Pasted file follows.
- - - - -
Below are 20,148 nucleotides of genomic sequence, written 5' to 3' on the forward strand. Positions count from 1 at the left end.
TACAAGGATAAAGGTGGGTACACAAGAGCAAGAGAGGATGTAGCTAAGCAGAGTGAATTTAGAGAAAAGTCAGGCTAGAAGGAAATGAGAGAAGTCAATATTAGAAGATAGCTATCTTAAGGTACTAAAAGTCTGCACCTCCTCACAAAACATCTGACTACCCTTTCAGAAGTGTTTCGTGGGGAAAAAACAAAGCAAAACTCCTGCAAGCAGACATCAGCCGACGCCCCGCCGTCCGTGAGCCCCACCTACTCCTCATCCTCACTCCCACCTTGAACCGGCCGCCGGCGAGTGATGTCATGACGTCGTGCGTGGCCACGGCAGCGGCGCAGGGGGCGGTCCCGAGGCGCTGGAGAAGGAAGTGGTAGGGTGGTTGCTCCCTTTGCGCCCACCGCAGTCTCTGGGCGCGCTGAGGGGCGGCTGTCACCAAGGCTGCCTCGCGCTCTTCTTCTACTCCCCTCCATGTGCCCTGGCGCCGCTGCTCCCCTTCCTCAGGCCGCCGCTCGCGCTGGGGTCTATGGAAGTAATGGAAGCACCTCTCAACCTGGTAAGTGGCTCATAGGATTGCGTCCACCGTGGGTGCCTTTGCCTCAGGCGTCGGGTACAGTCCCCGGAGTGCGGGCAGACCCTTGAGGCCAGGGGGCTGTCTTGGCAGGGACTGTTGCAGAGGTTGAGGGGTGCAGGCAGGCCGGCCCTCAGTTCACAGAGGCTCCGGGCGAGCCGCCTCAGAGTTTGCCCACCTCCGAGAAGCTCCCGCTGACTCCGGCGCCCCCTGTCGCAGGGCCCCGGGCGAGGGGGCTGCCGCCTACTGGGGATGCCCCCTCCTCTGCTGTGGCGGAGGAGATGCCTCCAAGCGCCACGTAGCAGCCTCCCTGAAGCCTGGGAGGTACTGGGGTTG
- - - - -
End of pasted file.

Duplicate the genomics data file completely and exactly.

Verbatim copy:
Below are 20,148 nucleotides of genomic sequence, written 5' to 3' on the forward strand. Positions count from 1 at the left end.
TACAAGGATAAAGGTGGGTACACAAGAGCAAGAGAGGATGTAGCTAAGCAGAGTGAATTTAGAGAAAAGTCAGGCTAGAAGGAAATGAGAGAAGTCAATATTAGAAGATAGCTATCTTAAGGTACTAAAAGTCTGCACCTCCTCACAAAACATCTGACTACCCTTTCAGAAGTGTTTCGTGGGGAAAAAACAAAGCAAAACTCCTGCAAGCAGACATCAGCCGACGCCCCGCCGTCCGTGAGCCCCACCTACTCCTCATCCTCACTCCCACCTTGAACCGGCCGCCGGCGAGTGATGTCATGACGTCGTGCGTGGCCACGGCAGCGGCGCAGGGGGCGGTCCCGAGGCGCTGGAGAAGGAAGTGGTAGGGTGGTTGCTCCCTTTGCGCCCACCGCAGTCTCTGGGCGCGCTGAGGGGCGGCTGTCACCAAGGCTGCCTCGCGCTCTTCTTCTACTCCCCTCCATGTGCCCTGGCGCCGCTGCTCCCCTTCCTCAGGCCGCCGCTCGCGCTGGGGTCTATGGAAGTAATGGAAGCACCTCTCAACCTGGTAAGTGGCTCATAGGATTGCGTCCACCGTGGGTGCCTTTGCCTCAGGCGTCGGGTACAGTCCCCGGAGTGCGGGCAGACCCTTGAGGCCAGGGGGCTGTCTTGGCAGGGACTGTTGCAGAGGTTGAGGGGTGCAGGCAGGCCGGCCCTCAGTTCACAGAGGCTCCGGGCGAGCCGCCTCAGAGTTTGCCCACCTCCGAGAAGCTCCCGCTGACTCCGGCGCCCCCTGTCGCAGGGCCCCGGGCGAGGGGGCTGCCGCCTACTGGGGATGCCCCCTCCTCTGCTGTGGCGGAGGAGATGCCTCCAAGCGCCACGTAGCAGCCTCCCTGAAGCCTGGGAGGTACTGGGGTTG